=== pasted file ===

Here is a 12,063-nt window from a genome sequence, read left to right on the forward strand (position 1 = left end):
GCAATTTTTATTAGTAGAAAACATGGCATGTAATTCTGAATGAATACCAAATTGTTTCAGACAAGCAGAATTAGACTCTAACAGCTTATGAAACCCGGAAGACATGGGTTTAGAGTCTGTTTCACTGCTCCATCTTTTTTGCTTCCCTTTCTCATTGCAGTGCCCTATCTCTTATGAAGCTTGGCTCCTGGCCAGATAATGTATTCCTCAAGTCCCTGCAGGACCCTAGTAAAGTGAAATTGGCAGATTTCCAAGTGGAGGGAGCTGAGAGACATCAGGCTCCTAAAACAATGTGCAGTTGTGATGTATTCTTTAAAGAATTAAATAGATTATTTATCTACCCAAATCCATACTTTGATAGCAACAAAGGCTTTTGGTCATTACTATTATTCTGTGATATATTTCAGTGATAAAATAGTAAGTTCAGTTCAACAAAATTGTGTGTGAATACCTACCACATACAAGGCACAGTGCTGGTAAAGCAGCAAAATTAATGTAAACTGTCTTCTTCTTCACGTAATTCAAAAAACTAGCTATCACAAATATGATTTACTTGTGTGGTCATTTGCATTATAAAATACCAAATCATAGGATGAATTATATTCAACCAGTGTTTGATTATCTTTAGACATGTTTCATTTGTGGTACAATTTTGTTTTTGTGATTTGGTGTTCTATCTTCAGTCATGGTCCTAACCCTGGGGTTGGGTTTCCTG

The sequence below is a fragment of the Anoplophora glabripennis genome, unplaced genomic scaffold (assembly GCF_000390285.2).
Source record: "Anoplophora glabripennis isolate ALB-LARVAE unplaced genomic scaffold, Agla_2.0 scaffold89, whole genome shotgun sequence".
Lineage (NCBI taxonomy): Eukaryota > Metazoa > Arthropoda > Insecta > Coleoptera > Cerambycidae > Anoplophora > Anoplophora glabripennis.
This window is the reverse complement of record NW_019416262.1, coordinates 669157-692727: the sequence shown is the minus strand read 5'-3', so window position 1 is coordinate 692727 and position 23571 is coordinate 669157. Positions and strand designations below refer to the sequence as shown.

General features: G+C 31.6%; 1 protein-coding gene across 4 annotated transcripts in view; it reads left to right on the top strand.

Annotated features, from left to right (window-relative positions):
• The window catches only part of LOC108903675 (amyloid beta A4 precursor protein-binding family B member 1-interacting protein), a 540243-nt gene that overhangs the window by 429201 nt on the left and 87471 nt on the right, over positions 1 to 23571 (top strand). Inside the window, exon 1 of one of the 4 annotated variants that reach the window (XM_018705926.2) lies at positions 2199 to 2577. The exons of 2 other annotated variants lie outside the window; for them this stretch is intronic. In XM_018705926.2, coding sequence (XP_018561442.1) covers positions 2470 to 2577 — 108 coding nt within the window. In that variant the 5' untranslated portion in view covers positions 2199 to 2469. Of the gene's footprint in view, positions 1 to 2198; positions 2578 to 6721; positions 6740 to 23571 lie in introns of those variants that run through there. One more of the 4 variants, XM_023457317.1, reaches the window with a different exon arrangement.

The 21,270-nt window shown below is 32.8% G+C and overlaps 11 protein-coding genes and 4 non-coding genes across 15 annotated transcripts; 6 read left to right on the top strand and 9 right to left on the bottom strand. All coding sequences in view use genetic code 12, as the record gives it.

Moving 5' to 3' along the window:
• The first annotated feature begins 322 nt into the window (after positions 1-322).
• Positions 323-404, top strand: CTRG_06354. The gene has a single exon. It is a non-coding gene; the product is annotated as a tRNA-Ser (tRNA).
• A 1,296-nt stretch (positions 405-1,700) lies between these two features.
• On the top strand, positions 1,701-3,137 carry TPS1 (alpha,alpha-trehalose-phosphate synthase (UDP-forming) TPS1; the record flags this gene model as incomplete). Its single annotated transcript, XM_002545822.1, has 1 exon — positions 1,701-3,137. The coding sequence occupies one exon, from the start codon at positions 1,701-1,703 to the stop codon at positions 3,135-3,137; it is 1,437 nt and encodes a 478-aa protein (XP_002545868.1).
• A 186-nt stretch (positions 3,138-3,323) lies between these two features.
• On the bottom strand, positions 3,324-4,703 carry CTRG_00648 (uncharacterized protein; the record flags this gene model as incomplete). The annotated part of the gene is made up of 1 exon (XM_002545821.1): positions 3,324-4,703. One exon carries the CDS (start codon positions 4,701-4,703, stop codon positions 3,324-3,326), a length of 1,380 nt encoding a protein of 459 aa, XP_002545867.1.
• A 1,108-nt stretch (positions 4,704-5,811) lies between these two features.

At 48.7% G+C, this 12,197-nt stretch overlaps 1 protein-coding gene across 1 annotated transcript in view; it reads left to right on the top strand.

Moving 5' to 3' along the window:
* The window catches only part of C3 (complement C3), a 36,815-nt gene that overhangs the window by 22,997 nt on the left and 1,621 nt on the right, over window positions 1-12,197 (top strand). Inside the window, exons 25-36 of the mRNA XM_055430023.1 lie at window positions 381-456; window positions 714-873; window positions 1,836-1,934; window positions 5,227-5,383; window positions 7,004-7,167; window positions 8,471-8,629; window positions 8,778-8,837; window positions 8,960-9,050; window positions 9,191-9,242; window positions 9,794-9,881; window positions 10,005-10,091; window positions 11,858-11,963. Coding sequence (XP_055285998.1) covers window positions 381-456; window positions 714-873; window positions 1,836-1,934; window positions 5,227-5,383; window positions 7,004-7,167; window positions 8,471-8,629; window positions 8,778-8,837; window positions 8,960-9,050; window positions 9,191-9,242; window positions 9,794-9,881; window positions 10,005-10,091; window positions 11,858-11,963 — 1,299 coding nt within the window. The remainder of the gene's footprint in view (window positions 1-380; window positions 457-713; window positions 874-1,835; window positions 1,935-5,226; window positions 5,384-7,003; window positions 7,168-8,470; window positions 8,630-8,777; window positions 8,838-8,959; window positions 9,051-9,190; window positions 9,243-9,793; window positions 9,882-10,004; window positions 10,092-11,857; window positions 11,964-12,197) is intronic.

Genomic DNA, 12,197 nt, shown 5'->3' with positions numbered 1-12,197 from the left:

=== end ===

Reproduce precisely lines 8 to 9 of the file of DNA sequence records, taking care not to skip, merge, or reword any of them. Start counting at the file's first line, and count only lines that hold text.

Annotated features, from left to right (window-relative positions):
• The window catches only part of LOC108903675 (amyloid beta A4 precursor protein-binding family B member 1-interacting protein), a 540243-nt gene that overhangs the window by 429201 nt on the left and 87471 nt on the right, over positions 1 to 23571 (top strand). Inside the window, exon 1 of one of the 4 annotated variants that reach the window (XM_018705926.2) lies at positions 2199 to 2577. The exons of 2 other annotated variants lie outside the window; for them this stretch is intronic. In XM_018705926.2, coding sequence (XP_018561442.1) covers positions 2470 to 2577 — 108 coding nt within the window. In that variant the 5' untranslated portion in view covers positions 2199 to 2469. Of the gene's footprint in view, positions 1 to 2198; positions 2578 to 6721; positions 6740 to 23571 lie in introns of those variants that run through there. One more of the 4 variants, XM_023457317.1, reaches the window with a different exon arrangement.